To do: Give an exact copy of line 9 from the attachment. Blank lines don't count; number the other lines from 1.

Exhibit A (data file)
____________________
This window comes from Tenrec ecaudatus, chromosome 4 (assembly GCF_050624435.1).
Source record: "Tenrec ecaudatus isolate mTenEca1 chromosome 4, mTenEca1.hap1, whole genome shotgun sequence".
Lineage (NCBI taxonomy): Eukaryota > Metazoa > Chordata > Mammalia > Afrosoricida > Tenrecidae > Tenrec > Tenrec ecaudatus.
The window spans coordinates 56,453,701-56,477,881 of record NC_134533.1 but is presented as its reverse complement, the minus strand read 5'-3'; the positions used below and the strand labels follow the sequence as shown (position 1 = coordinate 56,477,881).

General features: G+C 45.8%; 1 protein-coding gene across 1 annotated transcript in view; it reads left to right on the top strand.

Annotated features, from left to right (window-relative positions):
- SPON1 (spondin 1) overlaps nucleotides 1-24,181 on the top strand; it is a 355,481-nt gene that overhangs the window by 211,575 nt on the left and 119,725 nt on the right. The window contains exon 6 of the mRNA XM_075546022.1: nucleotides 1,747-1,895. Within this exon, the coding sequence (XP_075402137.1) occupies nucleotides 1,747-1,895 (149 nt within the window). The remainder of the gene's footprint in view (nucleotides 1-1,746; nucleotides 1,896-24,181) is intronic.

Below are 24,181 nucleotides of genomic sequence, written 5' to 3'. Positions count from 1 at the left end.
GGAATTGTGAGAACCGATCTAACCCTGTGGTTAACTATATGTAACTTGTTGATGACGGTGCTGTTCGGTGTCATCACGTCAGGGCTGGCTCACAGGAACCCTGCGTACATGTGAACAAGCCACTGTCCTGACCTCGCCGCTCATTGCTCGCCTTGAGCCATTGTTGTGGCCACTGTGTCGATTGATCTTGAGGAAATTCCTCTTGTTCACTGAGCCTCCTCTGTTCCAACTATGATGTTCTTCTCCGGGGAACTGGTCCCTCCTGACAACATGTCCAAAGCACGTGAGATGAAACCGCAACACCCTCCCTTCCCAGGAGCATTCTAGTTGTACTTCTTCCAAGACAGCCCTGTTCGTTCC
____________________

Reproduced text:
GGAATTGTGAGAACCGATCTAACCCTGTGGTTAACTATATGTAACTTGTTGATGACGGTGCTGTTCGGTGTCATCACGTCAGGGCTGGCTCACAGGAACCCTGCGTACATGTGAACAAGCCACTGTCCTGACCTCGCCGCTCATTGCTCGCCTTGAGCCATTGTTGTGGCCACTGTGTCGATTGATCTTGAGGAAATTCCTCTTGTTCACTGAGCCTCCTCTGTTCCAACTATGATGTTCTTCTCCGGGGAACTGGTCCCTCCTGACAACATGTCCAAAGCACGTGAGATGAAACCGCAACACCCTCCCTTCCCAGGAGCATTCTAGTTGTACTTCTTCCAAGACAGCCCTGTTCGTTCC